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An Unexpected Turn Of Events
Twelve years ago, the notorious controversy over my books was responsible for immense turmoil and stress in my life. One of the most hurtful episodes occurred one day after mincha at a local Israeli charedi shul where I davenned during the week. As I left the shul, the owner of the shul approached me and told me that I was not allowed to davven there any more. I had never been thrown out of anything in my life (contrary to the slander spread by some unsavory individuals), and the feelings of frustration, anger and rejection were overwhelming. It was the closest I had ever gotten in my life to hitting someone out of anger.
Over the ensuing years, I sometimes saw this person in the neighborhood, and it always aroused feelings of intense resentment. He was also involved in other activities of religious zealotry, including disrupting a concert in the local park because it caused charedi kids to mingle with dati-leumi kids. He started giving shiurim after davenning in another charedi shul that I sometimes davven at, and I would walk out when he entered to speak.
Earlier this week, I was at a wedding, and this person was there. He saw me and approached me to talk to me. As soon as I saw him, I felt the familiar feeling of loathing. I tensed up, getting ready for another confrontation.
He came up to me, and told me that he wanted to ask my forgiveness.
My jaw dropped.
He told me that he was very sorry. He said that at the time, a certain rabbi had called him and put a lot of pressure on him to throw me out of the shul, and he had caved to it, but he'd been feeling terrible about it ever since. There had been several times over the years when he had intended to approach me to ask forgiveness, but he hadn't followed through.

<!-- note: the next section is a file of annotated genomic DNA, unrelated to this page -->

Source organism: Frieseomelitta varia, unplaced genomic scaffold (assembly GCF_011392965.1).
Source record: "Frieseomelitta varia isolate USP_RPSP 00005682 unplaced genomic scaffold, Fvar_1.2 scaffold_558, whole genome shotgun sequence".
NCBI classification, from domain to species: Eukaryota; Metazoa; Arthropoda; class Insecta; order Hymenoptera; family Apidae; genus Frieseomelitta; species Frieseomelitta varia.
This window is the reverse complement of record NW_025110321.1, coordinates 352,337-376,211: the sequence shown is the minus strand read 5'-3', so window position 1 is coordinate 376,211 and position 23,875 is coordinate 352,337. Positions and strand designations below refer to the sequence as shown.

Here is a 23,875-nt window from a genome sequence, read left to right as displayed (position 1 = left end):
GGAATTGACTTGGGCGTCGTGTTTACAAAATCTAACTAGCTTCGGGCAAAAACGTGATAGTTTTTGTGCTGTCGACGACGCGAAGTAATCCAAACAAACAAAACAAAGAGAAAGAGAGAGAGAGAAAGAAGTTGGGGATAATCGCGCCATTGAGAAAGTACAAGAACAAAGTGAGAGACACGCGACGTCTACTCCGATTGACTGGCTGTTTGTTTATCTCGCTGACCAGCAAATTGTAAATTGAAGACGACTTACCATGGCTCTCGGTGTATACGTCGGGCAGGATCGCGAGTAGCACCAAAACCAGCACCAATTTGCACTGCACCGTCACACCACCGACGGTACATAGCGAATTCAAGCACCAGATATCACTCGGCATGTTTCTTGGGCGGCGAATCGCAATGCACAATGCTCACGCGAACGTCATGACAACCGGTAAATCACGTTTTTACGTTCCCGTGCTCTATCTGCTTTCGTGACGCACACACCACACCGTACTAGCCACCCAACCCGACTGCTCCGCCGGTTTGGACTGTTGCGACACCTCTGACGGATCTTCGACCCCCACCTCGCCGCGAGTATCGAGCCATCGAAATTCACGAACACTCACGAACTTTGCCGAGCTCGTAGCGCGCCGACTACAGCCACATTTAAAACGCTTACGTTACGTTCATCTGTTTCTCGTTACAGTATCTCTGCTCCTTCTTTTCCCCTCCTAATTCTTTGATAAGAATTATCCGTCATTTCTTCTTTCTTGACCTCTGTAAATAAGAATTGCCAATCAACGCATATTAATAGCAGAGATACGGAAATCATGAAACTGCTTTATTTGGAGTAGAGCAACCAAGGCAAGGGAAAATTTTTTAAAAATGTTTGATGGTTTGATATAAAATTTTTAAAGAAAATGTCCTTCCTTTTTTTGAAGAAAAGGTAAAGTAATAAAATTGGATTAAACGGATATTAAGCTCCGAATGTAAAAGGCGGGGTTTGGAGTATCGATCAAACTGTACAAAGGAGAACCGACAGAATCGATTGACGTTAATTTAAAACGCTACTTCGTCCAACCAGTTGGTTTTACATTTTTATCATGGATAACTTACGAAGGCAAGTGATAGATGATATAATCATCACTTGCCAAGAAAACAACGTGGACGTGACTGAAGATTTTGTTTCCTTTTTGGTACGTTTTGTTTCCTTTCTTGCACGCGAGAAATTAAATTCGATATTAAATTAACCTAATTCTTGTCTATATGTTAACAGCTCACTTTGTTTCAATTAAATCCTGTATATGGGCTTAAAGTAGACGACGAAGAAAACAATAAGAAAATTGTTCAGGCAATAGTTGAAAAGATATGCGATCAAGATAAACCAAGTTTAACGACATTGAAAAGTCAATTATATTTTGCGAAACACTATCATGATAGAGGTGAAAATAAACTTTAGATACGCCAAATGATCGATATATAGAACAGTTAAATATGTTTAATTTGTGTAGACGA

My emotions were swirling. I now knew how Harry Potter felt when he found out that Snape was secretly working to protect him. All those feelings of resentment dissipated, and I wholeheartedly forgave him.
There are a number of potential lessons to take from this. One is that someone who has wronged you might actually be feeling bad about it. Another is that if you do feel bad for having wronged someone, it's a good idea to make amends sooner rather than later.
But it also reminded me of how, at the time, there was a kind of mass hysteria going on. The essay Slifkin, Salem and the Senator compares elements of that period to other notorious witch-hunts, but it does not highlight the mass hysteria aspect. I've discussed mass hysteria in other contexts - the KosherSwitch controversy and the alleged Sanhedria ritual abuse cult. People get swept up in events, and they say or do things that they later regret. When such episodes are taking place, it's often a good idea to keep quiet, step back, and wait for things to calm down before analyzing the situation.